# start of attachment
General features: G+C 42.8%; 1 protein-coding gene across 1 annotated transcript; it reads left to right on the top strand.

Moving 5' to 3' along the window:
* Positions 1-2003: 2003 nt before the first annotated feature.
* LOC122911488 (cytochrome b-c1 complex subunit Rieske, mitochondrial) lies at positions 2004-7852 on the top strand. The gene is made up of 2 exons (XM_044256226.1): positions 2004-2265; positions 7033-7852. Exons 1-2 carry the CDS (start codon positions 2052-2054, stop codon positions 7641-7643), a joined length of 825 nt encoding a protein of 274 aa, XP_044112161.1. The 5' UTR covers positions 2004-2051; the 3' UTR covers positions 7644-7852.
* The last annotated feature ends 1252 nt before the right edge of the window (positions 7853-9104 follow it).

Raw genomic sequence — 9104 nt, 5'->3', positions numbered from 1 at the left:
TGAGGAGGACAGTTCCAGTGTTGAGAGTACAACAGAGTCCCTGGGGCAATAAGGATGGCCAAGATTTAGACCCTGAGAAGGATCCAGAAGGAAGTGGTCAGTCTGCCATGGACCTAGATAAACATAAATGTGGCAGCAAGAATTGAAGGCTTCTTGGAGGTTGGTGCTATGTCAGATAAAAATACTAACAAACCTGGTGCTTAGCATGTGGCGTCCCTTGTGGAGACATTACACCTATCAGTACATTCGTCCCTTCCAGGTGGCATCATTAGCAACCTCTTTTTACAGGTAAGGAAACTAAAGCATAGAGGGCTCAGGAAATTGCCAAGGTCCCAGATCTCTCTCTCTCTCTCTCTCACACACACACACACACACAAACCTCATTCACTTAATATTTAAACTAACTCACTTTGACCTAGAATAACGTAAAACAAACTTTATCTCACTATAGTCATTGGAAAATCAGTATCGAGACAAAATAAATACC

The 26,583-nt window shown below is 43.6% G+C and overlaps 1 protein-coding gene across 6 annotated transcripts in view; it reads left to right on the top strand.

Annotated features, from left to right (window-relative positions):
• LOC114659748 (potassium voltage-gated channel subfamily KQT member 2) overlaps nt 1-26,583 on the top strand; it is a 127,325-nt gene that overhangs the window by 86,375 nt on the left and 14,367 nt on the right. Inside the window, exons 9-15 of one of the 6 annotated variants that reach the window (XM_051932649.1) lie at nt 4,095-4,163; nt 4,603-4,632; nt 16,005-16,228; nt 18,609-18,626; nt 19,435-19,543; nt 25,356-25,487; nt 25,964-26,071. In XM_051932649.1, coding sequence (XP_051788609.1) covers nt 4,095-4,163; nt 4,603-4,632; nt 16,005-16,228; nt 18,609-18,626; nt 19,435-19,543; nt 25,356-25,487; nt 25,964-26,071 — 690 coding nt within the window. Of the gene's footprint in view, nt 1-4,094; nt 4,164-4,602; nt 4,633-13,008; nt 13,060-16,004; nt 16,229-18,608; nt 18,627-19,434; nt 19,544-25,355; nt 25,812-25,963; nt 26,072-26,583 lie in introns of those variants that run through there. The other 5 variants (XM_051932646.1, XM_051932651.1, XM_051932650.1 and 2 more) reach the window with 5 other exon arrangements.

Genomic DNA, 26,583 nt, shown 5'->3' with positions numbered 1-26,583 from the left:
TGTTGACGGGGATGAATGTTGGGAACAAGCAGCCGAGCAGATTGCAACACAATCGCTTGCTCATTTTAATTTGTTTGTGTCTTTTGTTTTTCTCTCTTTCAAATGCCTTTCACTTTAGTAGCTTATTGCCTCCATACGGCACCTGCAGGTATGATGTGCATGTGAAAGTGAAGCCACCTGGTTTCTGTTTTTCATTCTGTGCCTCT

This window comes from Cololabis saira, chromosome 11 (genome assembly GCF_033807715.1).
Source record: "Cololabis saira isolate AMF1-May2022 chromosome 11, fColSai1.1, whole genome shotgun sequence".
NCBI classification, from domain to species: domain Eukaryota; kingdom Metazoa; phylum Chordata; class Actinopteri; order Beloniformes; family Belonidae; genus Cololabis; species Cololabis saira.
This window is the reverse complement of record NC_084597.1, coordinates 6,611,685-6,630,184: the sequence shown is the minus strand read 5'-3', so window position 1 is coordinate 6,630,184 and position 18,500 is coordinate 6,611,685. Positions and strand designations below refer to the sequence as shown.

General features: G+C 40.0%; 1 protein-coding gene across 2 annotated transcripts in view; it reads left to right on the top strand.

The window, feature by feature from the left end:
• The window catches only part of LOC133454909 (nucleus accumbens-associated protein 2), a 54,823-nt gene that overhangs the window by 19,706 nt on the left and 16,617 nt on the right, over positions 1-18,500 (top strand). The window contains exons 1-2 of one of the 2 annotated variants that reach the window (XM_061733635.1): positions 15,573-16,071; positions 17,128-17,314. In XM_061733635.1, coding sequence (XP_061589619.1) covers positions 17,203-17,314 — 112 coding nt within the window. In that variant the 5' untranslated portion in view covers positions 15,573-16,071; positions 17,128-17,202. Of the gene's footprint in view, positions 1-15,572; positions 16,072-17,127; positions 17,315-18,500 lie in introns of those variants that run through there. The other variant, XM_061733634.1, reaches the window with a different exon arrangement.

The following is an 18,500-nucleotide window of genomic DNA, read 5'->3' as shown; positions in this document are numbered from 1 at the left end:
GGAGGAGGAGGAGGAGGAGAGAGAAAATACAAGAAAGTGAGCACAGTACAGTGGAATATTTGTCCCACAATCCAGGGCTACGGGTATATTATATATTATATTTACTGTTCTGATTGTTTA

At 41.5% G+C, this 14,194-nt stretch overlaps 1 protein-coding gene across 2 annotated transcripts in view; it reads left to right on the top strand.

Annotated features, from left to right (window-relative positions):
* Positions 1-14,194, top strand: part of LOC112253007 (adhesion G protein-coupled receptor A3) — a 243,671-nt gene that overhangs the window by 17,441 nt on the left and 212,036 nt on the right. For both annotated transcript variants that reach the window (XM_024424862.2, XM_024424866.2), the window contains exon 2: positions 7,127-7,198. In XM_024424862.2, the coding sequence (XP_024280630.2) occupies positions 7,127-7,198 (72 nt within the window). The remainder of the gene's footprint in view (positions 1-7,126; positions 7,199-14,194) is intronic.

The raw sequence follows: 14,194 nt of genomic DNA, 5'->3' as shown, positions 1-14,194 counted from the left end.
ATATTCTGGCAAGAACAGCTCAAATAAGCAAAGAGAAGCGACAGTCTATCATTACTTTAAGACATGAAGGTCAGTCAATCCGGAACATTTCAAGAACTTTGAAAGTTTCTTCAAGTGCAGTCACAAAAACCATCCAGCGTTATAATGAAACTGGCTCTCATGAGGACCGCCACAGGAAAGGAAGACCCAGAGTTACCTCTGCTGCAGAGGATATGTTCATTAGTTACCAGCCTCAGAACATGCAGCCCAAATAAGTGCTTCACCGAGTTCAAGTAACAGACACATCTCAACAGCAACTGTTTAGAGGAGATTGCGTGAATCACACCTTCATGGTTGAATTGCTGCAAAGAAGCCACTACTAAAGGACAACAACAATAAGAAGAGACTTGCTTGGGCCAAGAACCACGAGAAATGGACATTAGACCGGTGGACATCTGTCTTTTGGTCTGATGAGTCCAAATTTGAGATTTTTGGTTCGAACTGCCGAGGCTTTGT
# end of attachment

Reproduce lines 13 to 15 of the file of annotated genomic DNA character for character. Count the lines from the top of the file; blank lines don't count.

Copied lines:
This window comes from Cololabis saira, chromosome 11 (genome assembly GCF_033807715.1).
Source record: "Cololabis saira isolate AMF1-May2022 chromosome 11, fColSai1.1, whole genome shotgun sequence".
NCBI classification, from domain to species: domain Eukaryota; kingdom Metazoa; phylum Chordata; class Actinopteri; order Beloniformes; family Belonidae; genus Cololabis; species Cololabis saira.